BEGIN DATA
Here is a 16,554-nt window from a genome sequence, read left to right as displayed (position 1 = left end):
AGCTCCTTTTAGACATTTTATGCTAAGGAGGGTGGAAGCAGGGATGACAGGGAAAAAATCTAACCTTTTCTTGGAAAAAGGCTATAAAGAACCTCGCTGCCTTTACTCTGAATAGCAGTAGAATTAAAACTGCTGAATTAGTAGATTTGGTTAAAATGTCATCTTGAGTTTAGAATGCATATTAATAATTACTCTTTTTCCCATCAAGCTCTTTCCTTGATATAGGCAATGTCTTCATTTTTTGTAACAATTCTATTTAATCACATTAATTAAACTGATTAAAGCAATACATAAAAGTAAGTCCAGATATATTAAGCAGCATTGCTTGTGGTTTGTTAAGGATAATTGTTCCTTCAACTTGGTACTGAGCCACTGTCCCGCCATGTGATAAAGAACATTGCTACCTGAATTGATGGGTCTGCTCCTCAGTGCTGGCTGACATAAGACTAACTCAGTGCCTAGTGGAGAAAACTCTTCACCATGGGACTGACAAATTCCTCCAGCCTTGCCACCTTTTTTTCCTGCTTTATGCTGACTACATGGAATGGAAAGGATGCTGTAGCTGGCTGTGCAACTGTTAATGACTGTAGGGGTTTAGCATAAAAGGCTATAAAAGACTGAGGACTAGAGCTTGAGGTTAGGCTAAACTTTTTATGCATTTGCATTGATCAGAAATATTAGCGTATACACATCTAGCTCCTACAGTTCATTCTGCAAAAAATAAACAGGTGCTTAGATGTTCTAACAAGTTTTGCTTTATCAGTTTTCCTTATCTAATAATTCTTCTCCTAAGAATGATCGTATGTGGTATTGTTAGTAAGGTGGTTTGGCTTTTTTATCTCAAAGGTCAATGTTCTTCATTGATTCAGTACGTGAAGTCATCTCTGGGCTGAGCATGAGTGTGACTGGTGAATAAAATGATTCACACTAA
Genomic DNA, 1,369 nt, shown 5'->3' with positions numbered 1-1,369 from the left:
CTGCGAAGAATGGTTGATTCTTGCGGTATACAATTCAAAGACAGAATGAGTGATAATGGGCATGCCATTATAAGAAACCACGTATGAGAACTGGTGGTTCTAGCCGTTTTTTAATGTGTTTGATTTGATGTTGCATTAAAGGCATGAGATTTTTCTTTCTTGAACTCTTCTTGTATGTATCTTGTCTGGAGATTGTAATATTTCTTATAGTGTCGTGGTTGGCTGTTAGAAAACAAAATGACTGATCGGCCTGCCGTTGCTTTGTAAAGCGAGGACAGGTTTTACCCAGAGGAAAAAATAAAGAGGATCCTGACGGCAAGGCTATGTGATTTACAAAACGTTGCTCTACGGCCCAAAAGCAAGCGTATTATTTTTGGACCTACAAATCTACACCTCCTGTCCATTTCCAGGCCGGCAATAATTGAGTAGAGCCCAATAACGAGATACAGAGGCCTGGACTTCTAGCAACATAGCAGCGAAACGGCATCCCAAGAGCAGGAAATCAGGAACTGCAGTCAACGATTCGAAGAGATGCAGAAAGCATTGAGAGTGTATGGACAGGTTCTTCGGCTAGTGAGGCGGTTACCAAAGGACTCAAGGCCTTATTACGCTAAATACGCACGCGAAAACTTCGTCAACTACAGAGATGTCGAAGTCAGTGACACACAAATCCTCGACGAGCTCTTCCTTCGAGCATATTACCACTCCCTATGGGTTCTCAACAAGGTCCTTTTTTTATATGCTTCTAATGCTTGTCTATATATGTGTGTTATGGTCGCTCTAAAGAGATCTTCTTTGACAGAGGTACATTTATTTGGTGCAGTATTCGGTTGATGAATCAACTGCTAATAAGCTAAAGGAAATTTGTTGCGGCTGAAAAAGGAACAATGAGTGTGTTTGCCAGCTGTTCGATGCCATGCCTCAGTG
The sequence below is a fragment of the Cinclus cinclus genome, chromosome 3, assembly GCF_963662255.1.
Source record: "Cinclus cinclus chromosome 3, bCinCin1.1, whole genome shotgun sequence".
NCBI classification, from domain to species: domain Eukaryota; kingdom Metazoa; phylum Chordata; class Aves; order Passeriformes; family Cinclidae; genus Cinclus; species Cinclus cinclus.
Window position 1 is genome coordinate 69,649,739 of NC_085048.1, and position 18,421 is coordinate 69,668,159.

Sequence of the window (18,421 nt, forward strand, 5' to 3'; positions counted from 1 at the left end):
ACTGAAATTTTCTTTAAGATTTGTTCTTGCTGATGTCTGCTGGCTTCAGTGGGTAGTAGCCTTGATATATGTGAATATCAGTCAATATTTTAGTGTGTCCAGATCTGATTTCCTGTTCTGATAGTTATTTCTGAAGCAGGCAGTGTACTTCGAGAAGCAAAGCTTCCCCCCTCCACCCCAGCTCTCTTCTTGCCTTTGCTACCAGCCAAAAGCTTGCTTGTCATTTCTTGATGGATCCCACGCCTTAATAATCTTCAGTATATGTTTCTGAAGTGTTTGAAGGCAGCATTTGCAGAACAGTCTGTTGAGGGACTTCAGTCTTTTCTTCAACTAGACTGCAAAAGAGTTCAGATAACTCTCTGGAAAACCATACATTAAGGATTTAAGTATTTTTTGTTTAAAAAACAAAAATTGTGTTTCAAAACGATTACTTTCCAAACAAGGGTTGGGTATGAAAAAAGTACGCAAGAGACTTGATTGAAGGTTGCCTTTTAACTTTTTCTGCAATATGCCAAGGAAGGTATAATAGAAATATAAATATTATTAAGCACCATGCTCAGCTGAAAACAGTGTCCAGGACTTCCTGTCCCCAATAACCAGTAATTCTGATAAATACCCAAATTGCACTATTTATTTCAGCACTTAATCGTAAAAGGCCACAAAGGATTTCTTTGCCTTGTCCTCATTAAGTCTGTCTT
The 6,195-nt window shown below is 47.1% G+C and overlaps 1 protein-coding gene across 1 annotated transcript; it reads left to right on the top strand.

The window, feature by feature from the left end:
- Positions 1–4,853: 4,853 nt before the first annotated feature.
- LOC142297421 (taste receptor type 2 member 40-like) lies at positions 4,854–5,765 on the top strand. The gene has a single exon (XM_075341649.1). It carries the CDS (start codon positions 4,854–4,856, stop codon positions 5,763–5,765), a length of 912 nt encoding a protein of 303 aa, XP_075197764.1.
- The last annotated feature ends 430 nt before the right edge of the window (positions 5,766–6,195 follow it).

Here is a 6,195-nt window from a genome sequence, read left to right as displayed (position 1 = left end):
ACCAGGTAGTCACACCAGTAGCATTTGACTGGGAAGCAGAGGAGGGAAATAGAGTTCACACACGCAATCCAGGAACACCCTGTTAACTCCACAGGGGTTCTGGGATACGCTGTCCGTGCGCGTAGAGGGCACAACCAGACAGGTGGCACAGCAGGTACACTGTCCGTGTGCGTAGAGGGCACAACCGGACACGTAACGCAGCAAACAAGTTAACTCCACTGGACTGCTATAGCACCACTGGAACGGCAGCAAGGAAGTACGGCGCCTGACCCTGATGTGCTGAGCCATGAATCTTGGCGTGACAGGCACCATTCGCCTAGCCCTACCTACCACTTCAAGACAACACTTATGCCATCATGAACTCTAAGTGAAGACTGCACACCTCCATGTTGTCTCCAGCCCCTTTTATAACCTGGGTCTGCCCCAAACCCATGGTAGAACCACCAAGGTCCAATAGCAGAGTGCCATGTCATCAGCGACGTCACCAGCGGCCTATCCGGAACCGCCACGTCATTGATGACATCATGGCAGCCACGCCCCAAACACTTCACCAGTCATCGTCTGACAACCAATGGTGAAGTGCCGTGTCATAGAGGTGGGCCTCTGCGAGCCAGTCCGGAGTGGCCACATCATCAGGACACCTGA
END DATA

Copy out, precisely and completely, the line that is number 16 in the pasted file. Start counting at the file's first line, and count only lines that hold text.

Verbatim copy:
Here is a 6,195-nt window from a genome sequence, read left to right as displayed (position 1 = left end):